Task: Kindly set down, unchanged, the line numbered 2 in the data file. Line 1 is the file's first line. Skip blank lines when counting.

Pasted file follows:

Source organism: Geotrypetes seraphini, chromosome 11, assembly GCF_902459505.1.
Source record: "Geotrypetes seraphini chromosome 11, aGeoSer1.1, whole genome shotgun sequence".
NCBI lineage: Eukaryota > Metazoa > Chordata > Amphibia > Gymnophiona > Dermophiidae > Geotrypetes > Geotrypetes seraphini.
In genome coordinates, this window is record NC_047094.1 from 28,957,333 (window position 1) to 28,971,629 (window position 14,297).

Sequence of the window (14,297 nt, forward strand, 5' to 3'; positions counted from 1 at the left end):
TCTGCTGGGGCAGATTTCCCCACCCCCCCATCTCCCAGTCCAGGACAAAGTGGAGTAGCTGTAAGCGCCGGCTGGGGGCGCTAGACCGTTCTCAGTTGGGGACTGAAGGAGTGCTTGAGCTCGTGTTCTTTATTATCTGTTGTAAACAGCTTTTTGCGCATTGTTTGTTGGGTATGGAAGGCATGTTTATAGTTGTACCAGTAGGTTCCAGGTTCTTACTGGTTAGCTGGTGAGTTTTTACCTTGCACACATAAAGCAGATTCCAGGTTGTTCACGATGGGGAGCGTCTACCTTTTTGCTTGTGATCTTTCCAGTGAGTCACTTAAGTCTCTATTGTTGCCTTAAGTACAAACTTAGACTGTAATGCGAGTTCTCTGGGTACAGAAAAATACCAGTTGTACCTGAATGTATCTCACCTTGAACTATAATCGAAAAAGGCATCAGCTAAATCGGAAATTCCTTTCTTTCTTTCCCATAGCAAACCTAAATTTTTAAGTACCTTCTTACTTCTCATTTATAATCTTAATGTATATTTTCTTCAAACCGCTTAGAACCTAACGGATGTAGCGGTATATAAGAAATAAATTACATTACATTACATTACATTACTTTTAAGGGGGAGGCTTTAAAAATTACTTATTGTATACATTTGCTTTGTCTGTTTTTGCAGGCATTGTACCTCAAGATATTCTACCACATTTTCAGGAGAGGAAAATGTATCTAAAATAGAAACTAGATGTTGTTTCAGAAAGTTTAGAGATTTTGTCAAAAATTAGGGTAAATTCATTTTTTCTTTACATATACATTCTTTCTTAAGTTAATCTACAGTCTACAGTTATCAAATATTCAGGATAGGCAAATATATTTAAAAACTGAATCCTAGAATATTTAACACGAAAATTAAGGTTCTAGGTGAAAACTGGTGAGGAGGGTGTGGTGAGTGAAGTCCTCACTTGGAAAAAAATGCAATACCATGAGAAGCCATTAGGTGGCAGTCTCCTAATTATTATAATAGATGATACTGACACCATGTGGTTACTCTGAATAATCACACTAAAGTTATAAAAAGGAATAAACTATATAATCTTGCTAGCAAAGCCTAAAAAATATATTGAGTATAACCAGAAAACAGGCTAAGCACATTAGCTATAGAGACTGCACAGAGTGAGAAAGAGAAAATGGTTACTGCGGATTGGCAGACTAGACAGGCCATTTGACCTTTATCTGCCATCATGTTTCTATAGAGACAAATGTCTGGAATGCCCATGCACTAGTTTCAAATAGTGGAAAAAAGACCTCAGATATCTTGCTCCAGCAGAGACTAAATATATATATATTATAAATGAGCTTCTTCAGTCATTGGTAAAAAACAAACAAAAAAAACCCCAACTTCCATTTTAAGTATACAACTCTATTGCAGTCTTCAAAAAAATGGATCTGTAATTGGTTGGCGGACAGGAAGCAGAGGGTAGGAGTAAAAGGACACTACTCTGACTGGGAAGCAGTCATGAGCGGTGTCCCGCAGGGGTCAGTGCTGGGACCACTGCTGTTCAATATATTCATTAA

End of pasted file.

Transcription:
Source record: "Geotrypetes seraphini chromosome 11, aGeoSer1.1, whole genome shotgun sequence".